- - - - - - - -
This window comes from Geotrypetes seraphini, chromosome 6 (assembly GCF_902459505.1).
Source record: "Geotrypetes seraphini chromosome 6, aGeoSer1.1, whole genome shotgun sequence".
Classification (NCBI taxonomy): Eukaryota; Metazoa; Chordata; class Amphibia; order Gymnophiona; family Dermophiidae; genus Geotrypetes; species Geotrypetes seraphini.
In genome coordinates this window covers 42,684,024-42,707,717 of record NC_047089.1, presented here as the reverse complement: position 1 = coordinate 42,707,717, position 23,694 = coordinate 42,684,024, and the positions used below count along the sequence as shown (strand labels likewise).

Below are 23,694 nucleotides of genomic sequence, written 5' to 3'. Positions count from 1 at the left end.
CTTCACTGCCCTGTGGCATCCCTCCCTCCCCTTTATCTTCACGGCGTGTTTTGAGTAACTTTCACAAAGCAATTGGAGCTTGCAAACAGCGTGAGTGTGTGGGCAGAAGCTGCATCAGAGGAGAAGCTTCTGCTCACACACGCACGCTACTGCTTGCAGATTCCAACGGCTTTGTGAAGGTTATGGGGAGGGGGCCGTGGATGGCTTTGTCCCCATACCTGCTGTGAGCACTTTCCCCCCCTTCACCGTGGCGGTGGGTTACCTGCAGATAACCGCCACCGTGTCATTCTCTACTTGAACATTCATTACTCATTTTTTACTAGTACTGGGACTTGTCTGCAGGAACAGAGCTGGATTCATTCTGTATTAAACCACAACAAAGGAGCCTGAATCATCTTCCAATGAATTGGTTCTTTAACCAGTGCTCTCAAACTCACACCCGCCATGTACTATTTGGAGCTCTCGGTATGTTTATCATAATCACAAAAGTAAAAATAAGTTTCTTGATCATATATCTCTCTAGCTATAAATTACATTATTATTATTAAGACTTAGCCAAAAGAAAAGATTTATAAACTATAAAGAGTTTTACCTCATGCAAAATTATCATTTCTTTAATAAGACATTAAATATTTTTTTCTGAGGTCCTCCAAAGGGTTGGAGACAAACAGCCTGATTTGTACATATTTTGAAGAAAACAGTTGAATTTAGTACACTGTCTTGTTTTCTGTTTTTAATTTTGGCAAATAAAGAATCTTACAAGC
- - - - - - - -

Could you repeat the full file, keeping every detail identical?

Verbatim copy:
This window comes from Geotrypetes seraphini, chromosome 6 (assembly GCF_902459505.1).
Source record: "Geotrypetes seraphini chromosome 6, aGeoSer1.1, whole genome shotgun sequence".
Classification (NCBI taxonomy): Eukaryota; Metazoa; Chordata; class Amphibia; order Gymnophiona; family Dermophiidae; genus Geotrypetes; species Geotrypetes seraphini.
In genome coordinates this window covers 42,684,024-42,707,717 of record NC_047089.1, presented here as the reverse complement: position 1 = coordinate 42,707,717, position 23,694 = coordinate 42,684,024, and the positions used below count along the sequence as shown (strand labels likewise).

Below are 23,694 nucleotides of genomic sequence, written 5' to 3'. Positions count from 1 at the left end.
CTTCACTGCCCTGTGGCATCCCTCCCTCCCCTTTATCTTCACGGCGTGTTTTGAGTAACTTTCACAAAGCAATTGGAGCTTGCAAACAGCGTGAGTGTGTGGGCAGAAGCTGCATCAGAGGAGAAGCTTCTGCTCACACACGCACGCTACTGCTTGCAGATTCCAACGGCTTTGTGAAGGTTATGGGGAGGGGGCCGTGGATGGCTTTGTCCCCATACCTGCTGTGAGCACTTTCCCCCCCTTCACCGTGGCGGTGGGTTACCTGCAGATAACCGCCACCGTGTCATTCTCTACTTGAACATTCATTACTCATTTTTTACTAGTACTGGGACTTGTCTGCAGGAACAGAGCTGGATTCATTCTGTATTAAACCACAACAAAGGAGCCTGAATCATCTTCCAATGAATTGGTTCTTTAACCAGTGCTCTCAAACTCACACCCGCCATGTACTATTTGGAGCTCTCGGTATGTTTATCATAATCACAAAAGTAAAAATAAGTTTCTTGATCATATATCTCTCTAGCTATAAATTACATTATTATTATTAAGACTTAGCCAAAAGAAAAGATTTATAAACTATAAAGAGTTTTACCTCATGCAAAATTATCATTTCTTTAATAAGACATTAAATATTTTTTTCTGAGGTCCTCCAAAGGGTTGGAGACAAACAGCCTGATTTGTACATATTTTGAAGAAAACAGTTGAATTTAGTACACTGTCTTGTTTTCTGTTTTTAATTTTGGCAAATAAAGAATCTTACAAGC